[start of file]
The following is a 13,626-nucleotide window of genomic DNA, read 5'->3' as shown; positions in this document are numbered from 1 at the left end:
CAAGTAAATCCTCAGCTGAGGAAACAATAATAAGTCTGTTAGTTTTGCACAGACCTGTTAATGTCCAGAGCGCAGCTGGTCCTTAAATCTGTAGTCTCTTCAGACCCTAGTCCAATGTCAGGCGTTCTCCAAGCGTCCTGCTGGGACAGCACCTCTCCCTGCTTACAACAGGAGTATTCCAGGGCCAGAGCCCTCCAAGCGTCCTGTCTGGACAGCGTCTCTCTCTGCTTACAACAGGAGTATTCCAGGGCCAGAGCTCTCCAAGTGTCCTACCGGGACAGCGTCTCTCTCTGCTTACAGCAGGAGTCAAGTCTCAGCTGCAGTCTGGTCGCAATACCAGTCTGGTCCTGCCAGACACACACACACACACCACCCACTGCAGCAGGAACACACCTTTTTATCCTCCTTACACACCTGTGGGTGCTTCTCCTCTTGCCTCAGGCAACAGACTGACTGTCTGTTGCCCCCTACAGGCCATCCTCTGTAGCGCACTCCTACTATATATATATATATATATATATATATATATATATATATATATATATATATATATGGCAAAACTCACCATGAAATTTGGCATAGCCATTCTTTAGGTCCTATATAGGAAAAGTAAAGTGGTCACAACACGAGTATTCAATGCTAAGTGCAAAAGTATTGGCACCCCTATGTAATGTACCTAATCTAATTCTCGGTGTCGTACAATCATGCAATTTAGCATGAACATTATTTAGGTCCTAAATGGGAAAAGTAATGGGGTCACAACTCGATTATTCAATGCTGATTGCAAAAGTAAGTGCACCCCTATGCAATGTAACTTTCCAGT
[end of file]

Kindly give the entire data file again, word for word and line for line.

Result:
The following is a 13,626-nucleotide window of genomic DNA, read 5'->3' as shown; positions in this document are numbered from 1 at the left end:
CAAGTAAATCCTCAGCTGAGGAAACAATAATAAGTCTGTTAGTTTTGCACAGACCTGTTAATGTCCAGAGCGCAGCTGGTCCTTAAATCTGTAGTCTCTTCAGACCCTAGTCCAATGTCAGGCGTTCTCCAAGCGTCCTGCTGGGACAGCACCTCTCCCTGCTTACAACAGGAGTATTCCAGGGCCAGAGCCCTCCAAGCGTCCTGTCTGGACAGCGTCTCTCTCTGCTTACAACAGGAGTATTCCAGGGCCAGAGCTCTCCAAGTGTCCTACCGGGACAGCGTCTCTCTCTGCTTACAGCAGGAGTCAAGTCTCAGCTGCAGTCTGGTCGCAATACCAGTCTGGTCCTGCCAGACACACACACACACACCACCCACTGCAGCAGGAACACACCTTTTTATCCTCCTTACACACCTGTGGGTGCTTCTCCTCTTGCCTCAGGCAACAGACTGACTGTCTGTTGCCCCCTACAGGCCATCCTCTGTAGCGCACTCCTACTATATATATATATATATATATATATATATATATATATATATATATATATATATATGGCAAAACTCACCATGAAATTTGGCATAGCCATTCTTTAGGTCCTATATAGGAAAAGTAAAGTGGTCACAACACGAGTATTCAATGCTAAGTGCAAAAGTATTGGCACCCCTATGTAATGTACCTAATCTAATTCTCGGTGTCGTACAATCATGCAATTTAGCATGAACATTATTTAGGTCCTAAATGGGAAAAGTAATGGGGTCACAACTCGATTATTCAATGCTGATTGCAAAAGTAAGTGCACCCCTATGCAATGTAACTTTCCAGT